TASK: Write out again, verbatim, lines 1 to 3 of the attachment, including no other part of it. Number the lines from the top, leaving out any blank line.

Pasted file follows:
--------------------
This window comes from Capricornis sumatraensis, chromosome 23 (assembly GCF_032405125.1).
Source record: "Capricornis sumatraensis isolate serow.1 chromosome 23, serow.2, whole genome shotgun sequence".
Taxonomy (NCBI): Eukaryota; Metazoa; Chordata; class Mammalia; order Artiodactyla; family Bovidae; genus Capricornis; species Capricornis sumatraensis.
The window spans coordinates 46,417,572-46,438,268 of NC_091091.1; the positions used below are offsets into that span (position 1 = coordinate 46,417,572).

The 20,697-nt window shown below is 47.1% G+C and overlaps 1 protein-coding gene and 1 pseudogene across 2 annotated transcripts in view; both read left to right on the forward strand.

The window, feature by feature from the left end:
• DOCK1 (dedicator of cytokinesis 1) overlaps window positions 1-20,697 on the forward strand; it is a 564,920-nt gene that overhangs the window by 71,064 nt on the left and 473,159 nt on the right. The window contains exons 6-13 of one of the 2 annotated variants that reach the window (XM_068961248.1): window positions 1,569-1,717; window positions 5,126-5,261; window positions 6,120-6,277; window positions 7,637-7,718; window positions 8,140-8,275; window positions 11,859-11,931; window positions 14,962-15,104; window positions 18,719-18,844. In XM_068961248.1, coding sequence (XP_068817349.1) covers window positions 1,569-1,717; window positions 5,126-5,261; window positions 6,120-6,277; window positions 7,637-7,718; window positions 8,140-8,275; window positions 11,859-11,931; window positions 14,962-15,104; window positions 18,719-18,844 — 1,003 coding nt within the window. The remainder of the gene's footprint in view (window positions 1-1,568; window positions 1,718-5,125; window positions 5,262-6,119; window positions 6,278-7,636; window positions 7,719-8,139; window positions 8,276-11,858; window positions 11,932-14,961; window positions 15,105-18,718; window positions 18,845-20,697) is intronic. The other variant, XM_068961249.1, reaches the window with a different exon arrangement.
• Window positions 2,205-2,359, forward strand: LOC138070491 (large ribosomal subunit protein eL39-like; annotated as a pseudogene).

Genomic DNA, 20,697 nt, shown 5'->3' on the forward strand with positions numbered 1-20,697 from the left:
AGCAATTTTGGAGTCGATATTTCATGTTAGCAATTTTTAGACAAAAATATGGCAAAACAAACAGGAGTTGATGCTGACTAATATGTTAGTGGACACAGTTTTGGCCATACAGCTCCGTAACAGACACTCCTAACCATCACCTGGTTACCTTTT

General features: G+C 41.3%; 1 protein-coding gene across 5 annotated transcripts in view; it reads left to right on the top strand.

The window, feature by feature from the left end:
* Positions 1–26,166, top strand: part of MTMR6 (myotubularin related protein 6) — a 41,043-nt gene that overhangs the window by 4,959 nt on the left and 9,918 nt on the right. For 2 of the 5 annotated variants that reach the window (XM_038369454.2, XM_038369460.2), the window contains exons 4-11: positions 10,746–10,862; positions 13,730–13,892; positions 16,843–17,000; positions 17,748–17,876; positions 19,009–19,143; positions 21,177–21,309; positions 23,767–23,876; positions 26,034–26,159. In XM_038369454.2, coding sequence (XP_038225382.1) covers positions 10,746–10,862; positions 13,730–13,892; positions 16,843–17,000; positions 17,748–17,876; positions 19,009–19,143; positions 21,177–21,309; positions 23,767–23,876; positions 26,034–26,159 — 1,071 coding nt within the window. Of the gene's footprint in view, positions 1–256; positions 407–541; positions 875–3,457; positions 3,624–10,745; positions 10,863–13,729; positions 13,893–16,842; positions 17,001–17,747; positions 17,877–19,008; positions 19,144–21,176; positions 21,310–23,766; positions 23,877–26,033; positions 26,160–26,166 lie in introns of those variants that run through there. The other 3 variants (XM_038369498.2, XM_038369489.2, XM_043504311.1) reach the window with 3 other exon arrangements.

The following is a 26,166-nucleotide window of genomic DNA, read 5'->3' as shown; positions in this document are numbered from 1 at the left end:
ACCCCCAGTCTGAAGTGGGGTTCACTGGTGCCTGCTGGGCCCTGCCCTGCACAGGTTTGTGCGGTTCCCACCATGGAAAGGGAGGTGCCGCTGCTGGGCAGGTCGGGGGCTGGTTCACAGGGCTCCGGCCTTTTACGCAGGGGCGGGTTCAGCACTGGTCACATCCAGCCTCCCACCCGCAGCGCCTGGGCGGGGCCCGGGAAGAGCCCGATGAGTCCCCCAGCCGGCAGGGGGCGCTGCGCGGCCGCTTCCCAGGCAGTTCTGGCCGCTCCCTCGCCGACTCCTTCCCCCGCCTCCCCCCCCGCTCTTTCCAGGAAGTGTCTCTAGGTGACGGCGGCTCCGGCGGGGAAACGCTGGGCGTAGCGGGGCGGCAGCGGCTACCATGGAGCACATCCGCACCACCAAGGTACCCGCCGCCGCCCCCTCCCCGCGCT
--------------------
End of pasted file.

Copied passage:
This window comes from Capricornis sumatraensis, chromosome 23 (assembly GCF_032405125.1).
Source record: "Capricornis sumatraensis isolate serow.1 chromosome 23, serow.2, whole genome shotgun sequence".
Taxonomy (NCBI): Eukaryota; Metazoa; Chordata; class Mammalia; order Artiodactyla; family Bovidae; genus Capricornis; species Capricornis sumatraensis.